Blade 40 also incorporates a south bridge 550, which interfaces the PCI bus 510 to an ISA bus 525. The south bridge 550 also has a serial link 551 to the BSC 560 for providing a console input/output signal, which in turn is fed via serial link 381 to the service processor 360 (and from there to console 420 via serial link 392, as shown in FIG. 4).

Attached to the ISA bus 525 are the BSC 560, as previously discussed, plus flash memory 516 and static random access memory (SRAM) 517. The flash memory 516 (a form of EEPROM) is typically used to store the boot code for blade 40, and also its power-on self-test (POST) code. The boot code can be arranged to control whether the blade 40 loads an operating system and/or desired application from disk unit 515, or whether it downloads one or both of them over network link 351. Note however that the location of the boot code itself is generally fixed in memory (largely by convention). In other words, a typical CPU is designed to always look at start-up for the boot code at the same, predetermined location.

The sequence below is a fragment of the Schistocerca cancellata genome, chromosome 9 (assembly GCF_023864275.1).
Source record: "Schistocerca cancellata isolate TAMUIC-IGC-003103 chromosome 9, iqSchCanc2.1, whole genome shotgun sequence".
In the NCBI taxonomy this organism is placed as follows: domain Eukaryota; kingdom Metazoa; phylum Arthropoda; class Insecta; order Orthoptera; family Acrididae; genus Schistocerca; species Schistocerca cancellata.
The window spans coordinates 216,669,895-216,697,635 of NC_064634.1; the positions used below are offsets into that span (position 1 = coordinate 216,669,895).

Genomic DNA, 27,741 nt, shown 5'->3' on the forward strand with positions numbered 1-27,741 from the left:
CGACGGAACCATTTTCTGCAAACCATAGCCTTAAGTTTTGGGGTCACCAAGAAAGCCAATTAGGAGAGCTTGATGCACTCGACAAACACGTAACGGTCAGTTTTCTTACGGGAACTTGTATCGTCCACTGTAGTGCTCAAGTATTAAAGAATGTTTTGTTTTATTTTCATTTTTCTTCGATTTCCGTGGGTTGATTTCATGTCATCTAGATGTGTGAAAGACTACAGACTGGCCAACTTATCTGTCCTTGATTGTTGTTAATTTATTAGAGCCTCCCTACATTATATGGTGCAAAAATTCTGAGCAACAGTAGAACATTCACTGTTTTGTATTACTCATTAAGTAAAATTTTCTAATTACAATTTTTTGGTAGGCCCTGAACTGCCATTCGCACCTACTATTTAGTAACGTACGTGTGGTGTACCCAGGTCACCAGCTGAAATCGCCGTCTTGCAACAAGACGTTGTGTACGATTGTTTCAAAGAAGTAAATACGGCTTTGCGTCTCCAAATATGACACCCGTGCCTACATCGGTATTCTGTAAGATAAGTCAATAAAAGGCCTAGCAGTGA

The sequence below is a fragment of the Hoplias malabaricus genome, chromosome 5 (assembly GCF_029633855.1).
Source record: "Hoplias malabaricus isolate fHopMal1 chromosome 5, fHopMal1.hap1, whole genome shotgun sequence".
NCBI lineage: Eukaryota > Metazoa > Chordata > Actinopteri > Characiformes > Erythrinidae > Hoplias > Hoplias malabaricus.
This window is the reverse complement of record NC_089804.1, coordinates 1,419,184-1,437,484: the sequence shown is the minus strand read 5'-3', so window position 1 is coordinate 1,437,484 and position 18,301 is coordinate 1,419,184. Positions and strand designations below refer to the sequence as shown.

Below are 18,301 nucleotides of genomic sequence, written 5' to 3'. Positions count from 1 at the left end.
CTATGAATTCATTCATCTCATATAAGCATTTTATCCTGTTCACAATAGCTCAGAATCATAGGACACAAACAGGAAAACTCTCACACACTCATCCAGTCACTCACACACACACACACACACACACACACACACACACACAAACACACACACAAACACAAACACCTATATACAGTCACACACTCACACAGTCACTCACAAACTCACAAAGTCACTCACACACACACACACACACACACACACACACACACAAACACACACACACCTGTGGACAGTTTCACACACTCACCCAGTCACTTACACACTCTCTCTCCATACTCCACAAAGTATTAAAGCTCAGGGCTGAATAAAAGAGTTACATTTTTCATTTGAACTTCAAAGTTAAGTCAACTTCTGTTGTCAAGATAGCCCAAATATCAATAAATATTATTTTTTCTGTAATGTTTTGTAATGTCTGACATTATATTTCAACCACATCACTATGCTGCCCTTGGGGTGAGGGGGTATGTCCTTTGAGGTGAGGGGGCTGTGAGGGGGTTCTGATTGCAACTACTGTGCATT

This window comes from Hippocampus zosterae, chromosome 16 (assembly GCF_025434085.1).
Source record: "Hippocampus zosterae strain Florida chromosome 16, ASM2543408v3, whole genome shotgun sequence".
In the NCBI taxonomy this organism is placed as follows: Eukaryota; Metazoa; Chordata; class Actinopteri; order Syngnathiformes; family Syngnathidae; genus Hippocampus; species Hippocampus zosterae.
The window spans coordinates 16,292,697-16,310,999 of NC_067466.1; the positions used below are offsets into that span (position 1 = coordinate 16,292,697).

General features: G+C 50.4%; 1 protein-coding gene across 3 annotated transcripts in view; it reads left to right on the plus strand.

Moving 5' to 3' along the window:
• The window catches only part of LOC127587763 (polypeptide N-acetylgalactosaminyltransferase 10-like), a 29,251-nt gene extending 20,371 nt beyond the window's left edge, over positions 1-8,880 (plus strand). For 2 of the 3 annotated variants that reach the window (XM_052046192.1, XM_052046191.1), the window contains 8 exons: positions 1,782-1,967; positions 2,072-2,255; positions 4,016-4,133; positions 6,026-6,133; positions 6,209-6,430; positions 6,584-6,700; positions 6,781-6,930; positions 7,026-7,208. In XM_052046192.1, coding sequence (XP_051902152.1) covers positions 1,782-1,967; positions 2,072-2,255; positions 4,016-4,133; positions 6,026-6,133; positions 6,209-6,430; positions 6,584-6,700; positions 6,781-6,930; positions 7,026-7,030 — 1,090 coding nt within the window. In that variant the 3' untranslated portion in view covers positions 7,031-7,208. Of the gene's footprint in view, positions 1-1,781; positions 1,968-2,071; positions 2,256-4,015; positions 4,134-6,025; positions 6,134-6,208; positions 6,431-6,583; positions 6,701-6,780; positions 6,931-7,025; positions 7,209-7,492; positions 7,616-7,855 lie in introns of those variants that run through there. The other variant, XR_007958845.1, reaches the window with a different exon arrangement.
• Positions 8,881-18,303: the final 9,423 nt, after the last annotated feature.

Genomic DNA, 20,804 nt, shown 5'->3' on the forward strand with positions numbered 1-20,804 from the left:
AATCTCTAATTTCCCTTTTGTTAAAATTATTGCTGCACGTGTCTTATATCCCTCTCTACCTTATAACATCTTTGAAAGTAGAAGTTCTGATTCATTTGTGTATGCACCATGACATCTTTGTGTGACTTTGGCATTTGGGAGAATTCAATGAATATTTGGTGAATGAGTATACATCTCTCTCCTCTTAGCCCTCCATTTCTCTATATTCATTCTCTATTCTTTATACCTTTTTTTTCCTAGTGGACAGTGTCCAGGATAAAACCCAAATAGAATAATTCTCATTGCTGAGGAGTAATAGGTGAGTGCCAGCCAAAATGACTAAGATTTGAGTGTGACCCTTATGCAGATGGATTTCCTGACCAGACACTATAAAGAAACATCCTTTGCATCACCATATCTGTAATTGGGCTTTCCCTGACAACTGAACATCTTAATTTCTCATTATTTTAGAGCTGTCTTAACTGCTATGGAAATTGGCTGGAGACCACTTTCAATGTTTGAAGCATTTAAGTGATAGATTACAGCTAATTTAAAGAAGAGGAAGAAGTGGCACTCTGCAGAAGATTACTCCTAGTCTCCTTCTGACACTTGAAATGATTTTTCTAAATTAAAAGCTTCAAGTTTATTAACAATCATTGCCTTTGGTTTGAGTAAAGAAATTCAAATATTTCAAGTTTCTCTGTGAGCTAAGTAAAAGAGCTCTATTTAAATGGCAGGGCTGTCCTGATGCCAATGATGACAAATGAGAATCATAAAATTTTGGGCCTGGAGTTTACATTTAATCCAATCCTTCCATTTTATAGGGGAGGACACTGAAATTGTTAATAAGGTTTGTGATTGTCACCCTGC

The SRAM 517 is used by the boot code as working memory (i.e. a form of scratchpad) during the boot process, for example, for storing data while testing RAM 540. Again, most CPUs expect this working memory to be always available at the same, predetermined location. Note that SRAM 517 is typically rather small, for example, 256 bytes, whereas the flash memory 516 to accommodate the boot code is often significantly larger, for example 1 Mbyte.